9 sophisticated, order to constrain future behavior, therefore, a person must be that is, they must be l problem (O’Donoghue and Rabin 1999). A sophisticated but time - aware of their self contro inconsistent individual who desires to save then faces the task of constructing a mechanism to constrain her current self from consuming instead of saving. This mechanism could be as in the case of an illiquid asset, or joint, as in the case of joining a rosca. individual, The standard exponential model of individual behavior can be characterized by a simple maximization problem: T τ ] [ = δ U u ) u ,... , ( 1 u u + t 1 t T T t ∑ = t τ δ which lies between 0 and 1 nted by Utility is the sum of utility in all periods up to T, discou , and represents the time consistent exponential discount factor. A common approach to modeling hyperbolic preferences is to use what Laibson (1997) calls “quasi - hyperbolic” utility. Using a model originally developed by Phelps and Pollack (1968) and used by Laibson (1997) and O’Donoghue and Rabin (1999) the utility maximization problem with quasi - hyperbolic utility can be given by: T t τ δ [ 2 ] = + U u u β δ ∑ t t t τ 1 t = + sistent represents time incon β represents standard exponential utility, while δ In this case, when it arrives than in any discount factor. When β τ <1, a person gives more weight to period term discount - previous period. In this case, the short term discount rate is higher than the long - =1 to abstract rate. Following Laibson (1997) and O’Donoghue and Ra bin (1999) I assume δ 9

10 away from time consistent discounting, leaving only , the time inconsistent parameter, so that β utility is simplified to: T u β U + = ] 3 [ u t ∑ t t τ 1 = + t <1. δ The basic results follow with t through . In periods t and t (for Imagine individuals live in a four period world, t 3 1 2 4 example, the “harvest periods”) each individual receives one unit of surplus income. In each period, the individual must decide whether to save or consume this surplus. Consuming the of utility. If she saves both units of surplus, then in t she surplus gives each individual one unit 4 may trade these in for a durable good, or enjoy higher consumption. The individuals have no access to credit markets. β If individuals have standard exponential utility as given in [1], assumin g that δ =1 and =1) is equal to two. If =1, then the benefit of consuming their two periods of surplus (with δ they save, they can buy a good in t that gives a one Individuals will c. period benefit equal to - 4 >2. Under time inconsist - save as long as c <1), however, the decision to save β ent preferences ( , the benefit of consuming the surplus in t changes over time. Viewed from t is given by and t 2 1 3 2 β . If each individual saves his two periods of surplus, the benefit from saving realized in t , 4 c viewed from t is β c . Individuals will save if β c > 2 β or >2, as in the time consistent case. At 1 t , while β surplus is now 1+ , however, the picture has changed. The benefit of consuming the t 3 2 β c β the benefit of saving is )/ β > (1+ c will save only if Individuals . , which is greater than 2 for (i.e. the greater the time inconsistency), the greater all β <1. The lower the discount parameter β 10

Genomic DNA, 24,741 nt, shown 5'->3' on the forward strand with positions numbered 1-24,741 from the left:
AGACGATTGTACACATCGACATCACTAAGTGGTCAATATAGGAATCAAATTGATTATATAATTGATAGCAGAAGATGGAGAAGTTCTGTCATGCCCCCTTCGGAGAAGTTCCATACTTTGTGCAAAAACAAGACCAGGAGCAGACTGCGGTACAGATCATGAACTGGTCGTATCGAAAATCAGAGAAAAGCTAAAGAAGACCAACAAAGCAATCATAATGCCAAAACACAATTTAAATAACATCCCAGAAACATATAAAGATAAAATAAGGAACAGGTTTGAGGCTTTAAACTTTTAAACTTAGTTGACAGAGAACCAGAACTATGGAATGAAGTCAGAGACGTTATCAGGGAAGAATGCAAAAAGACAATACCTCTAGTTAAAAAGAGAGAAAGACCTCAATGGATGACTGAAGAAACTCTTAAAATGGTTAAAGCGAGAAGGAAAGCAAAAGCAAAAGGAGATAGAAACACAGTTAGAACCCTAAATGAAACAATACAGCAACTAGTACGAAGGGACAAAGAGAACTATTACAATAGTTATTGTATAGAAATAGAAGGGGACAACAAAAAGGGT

11 the benefit needed to induce savings, with the result that benefits that would induce savings in the time consiste nt case, will be insufficient to induce savings. Two “sophisticated” individuals might therefore have a rationale to form a rosca that can credibly commit them to savings. The difficulty, however, is that the first individual to receive funds has an incen tive to default and refuse to pay the other in the next round. The potential for roscas to provide savings discipline might therefore seem limited, but the folk theorem provides a mechanism for sustaining roscas: cooperation is possible in repeated games s o long as players care sufficiently about the future. Two individuals can create an endogenous mechanism to sustain the rosca, by offering the opportunity to repeat the rosca once a round is complete. While eed, for her rosca to last forever, the infinite no rosca member expects to live forever, or, ind horizon framework captures the situation where players are analyzing a long - term situation without assigning a specific status to the end of the world (Osborne and Rubenstein, 1994). In a repeated prisoner’s dilemmas, cooperation can be maintained by a “trigger strategy” in which a player’s reaction function tells him to cooperate in this round if and only if all players cooperated on the previous round, otherwise defect forever (Fudenberg and Maskin 1986). In this example, the trigger strategy would be played if a player receives funds and then makes no defaults, for example, she would receive benefits further payments. If the first person β c + β , where the second term represents the additional benefit from The cost of default is default. exclusion from participation in future rounds of the rosca, with utility loss of β c in each round. Assuming no discounting within rounds, but a discount parameter of δ across rounds, the rosca can be sustained as long as β c β – c. > > 1 δ or when 1 − δ 11